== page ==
Jarrell told the students, “I hold a very special place for interprofessional education because I think it leads to interprofessional care. And I will tell you, in the early days of organ transplantation, it was not just a surgeon deal, it was a surgeon with about five, six, seven other people who actually knew how to take care of a patient, get the patient well, and get him back in a good environment. So, I’m a deep believer in this. I started out my career with this type of training, and I’m pleased to see it happening here.”
Participants discovered how to effectively work and communicate with professionals outside of their areas of study, what specialist skills they can share with other professionals, and how interprofessional communication can improve quality of care. To bring those lessons home, CIPE enlisted faculty members to facilitate discussions and actors to play the role of patients suffering from chronic pain and addicted to opioids. Students also heard from retired emergency room physician Tom Fioretti, MD, who overcame an opioid addiction thanks to a multidisciplinary approach from his care team.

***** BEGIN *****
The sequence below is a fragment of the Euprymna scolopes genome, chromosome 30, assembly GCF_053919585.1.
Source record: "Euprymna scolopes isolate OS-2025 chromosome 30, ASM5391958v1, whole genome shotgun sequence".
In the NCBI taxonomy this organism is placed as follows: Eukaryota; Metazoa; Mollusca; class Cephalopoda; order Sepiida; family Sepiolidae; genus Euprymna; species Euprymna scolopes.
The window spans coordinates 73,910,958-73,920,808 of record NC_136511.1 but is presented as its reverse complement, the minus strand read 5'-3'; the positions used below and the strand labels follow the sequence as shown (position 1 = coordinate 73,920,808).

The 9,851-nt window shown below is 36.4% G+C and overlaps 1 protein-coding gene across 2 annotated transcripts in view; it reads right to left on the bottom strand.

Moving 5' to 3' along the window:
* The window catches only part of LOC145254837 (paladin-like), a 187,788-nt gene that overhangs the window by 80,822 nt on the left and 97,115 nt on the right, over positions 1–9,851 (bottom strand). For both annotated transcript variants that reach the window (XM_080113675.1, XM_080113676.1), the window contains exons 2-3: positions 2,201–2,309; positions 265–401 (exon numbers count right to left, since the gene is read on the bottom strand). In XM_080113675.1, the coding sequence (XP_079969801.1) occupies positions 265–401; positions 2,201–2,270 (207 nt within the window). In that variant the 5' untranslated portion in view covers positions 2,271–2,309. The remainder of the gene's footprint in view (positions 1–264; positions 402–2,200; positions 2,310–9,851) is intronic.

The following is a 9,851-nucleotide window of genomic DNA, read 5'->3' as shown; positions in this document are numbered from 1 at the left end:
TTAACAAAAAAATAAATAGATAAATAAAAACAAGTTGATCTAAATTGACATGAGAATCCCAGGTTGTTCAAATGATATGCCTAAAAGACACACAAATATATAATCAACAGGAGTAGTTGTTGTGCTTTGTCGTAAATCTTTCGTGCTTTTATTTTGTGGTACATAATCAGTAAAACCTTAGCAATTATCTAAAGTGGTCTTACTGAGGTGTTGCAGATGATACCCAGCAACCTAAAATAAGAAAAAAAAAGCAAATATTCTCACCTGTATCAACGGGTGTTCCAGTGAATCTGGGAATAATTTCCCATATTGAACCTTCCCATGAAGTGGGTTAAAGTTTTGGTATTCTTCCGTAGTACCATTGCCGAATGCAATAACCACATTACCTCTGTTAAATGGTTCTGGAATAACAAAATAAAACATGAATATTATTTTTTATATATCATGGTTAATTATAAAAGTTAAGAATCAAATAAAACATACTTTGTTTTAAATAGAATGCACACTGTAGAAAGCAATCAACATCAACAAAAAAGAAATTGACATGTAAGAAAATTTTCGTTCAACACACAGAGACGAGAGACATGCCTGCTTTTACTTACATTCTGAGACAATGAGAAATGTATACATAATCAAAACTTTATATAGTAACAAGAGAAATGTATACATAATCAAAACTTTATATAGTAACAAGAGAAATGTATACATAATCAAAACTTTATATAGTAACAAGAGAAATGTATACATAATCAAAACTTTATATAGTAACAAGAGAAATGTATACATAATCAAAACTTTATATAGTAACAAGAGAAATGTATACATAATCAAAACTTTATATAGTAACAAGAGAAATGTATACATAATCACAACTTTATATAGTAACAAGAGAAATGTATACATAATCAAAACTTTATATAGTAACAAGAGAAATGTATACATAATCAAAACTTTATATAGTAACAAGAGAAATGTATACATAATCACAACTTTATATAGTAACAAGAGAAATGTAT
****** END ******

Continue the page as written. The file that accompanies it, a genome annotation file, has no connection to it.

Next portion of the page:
“IPE Day gives students an opportunity to learn from each other about ways in which the different disciplines here interact,” said Donald B. Tobin, JD, dean of the University of Maryland Francis King Carey School of Law, who sat in on one of the breakout sessions and listened to students’ discussions about the best way to care for the standardized patient. “But it also gives them an opportunity to appreciate each other and appreciate what each discipline can bring to making the lives of people better.”